In the last post and the one before it we answered some common, yet deeply flawed arguments that people use from the New Testament to imply sickness may sometimes be God’s will for Christians. Then on a Youtube comment, I saw someone claim that Paul preached the gospel to the Galatians because they were sick.
Have you ever heard that? Let’s examine what was really going on.
What’s The Difference Between Sickness And Infirmity?
Galatians 4:13 (NRSV) You know that it was because of a physical infirmity that I first announced the gospel to you
Unfortunately, many translation versions say Paul preached to the Galatians because of a “sickness” or “illness.” The NRSV and several others are more accurate. He preached because of a physical infirmity.
What’s the difference between a physical infirmity and a sickness?
In high school, I took a few classes at a private school. One of them was logic. Many schools don’t offer a logic class, but it was fun. (Thank you, Mr. Schwartz!)
Among other things, we learned to use Venn diagrams to recognize logical fallacies. So I just created a Venn diagram to demonstrate the relationship between sicknesses and infirmities.
All sicknesses are infirmities, but not all infirmities are sicknesses.
Did Paul Preach To The Galatians Because Of A Sickness?
OK, so some theologians have come up with theories about Paul having an eye disease called ophthalmia, misinterpreting the idiomatic expression “you would have plucked out your eyes and given them to me.” (Galatians 4:15) Or theorizing that Paul “wrote large letters” (Galatians 6:11) because he had an eye problem. (Better translated “grand writings.”)
But serious theology isn’t speculation. It seeks to interpret scripture with scripture and to look to scripture to give context. Can we find anything else in scripture that gives us an idea what Paul’s “infirmity” was?
Acts 14:19-22 (NIV) Then some Jews came from Antioch and Iconium and won the crowd over. They stoned Paul and dragged him outside the city, thinking he was dead. But after the disciples had gathered around him, he got up and went back into the city. The next day he and Barnabas left for Derbe. They preached the gospel in that city and won a large number of disciples. Then they returned to Lystra, Iconium and Antioch, strengthening the disciples and encouraging them to remain true to the faith. “We must go through many hardships to enter the kingdom of God,” they said.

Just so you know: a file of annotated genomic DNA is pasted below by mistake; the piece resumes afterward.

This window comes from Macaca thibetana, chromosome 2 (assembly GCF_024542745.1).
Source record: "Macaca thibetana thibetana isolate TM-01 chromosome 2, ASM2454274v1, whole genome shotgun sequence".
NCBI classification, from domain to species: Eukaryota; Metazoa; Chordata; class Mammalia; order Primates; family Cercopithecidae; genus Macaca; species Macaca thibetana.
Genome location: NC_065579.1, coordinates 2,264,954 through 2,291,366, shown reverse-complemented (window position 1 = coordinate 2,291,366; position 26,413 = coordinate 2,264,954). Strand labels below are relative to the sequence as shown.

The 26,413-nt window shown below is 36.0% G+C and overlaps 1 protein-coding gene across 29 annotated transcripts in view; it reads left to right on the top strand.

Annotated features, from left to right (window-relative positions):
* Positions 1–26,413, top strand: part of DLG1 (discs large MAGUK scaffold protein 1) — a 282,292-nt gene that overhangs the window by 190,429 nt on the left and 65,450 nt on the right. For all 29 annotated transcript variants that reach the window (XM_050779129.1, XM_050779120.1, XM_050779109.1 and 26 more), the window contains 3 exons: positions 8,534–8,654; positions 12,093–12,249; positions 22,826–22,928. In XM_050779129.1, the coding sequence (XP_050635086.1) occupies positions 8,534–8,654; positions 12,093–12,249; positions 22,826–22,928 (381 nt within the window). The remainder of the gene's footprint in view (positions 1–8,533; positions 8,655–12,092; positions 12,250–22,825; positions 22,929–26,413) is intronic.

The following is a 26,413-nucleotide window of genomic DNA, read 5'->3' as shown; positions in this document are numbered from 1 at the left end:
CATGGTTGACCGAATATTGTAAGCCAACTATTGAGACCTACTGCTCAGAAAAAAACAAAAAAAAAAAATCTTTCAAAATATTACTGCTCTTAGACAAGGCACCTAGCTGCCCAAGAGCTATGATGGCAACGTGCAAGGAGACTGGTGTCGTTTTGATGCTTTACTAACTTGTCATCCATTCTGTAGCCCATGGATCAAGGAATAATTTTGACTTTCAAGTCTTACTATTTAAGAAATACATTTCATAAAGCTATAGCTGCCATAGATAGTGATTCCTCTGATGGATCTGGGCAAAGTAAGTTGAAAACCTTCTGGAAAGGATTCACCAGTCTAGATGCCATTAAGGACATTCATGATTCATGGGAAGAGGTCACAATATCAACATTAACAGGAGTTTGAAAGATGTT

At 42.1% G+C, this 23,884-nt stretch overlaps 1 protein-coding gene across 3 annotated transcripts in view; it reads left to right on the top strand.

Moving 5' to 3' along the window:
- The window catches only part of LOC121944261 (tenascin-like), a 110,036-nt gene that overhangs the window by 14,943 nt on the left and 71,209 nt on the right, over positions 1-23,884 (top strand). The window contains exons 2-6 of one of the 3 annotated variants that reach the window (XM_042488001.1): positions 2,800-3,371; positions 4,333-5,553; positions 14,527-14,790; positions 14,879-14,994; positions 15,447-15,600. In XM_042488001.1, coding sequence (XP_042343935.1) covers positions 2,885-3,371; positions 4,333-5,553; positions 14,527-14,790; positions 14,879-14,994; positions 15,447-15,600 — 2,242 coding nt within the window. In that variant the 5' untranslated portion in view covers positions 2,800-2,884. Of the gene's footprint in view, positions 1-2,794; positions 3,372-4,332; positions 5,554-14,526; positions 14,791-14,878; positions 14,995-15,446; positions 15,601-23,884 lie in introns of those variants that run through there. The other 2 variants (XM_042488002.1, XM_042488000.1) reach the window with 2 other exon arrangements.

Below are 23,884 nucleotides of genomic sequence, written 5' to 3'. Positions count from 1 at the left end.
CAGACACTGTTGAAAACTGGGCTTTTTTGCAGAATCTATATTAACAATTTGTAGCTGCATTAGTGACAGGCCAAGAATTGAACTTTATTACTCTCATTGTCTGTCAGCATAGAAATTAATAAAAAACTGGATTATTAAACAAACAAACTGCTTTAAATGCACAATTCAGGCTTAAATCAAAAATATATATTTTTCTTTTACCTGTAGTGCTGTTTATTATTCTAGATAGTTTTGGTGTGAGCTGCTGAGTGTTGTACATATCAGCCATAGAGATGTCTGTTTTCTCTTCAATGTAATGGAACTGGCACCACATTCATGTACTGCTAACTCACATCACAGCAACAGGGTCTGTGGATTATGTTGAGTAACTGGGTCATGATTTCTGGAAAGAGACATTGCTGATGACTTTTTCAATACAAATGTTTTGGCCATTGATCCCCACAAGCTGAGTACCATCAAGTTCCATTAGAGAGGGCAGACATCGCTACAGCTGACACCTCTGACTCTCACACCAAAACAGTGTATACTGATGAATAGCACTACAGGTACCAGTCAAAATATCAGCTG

Click here if you’d like to see a map of Galatia. Notice that the cities just mentioned in Acts 14 are cities of Galatia. Paul came to Galatia after being stoned and left for dead, but then getting up and going to the next place.
This at least sounds like a miraculous recovery, since they thought he was dead and then he just “got up” and went on preaching. It may have been a resurrection. But Paul obviously still had “bodily weakness” in the form of injuries from his near murder. That was why Paul went to Galatia, not a sickness!
Paul talks in several passages about his infirmities, such as sleepless nights, shipwreck, beatings, and going hungry. Nowhere does he talk about being sick!
Why in the world would people go to such great lengths to suggest Paul was sick, but ignore passages such as the one where he, by God’s power, cured all of the people who had diseases on the Island of Malta? Do you really think they were bringing all the diseased to be cured by Paul who had ugly pus seeping out of his eyes due to ophthalmia?
For some people, this post may bring up questions about Paul’s “thorn in the flesh.” I’ve written a two-part article on that. Click to read why Paul’s Thorn In The Flesh Was Not To Humble Him and What Was Paul’s Thorn In The Flesh?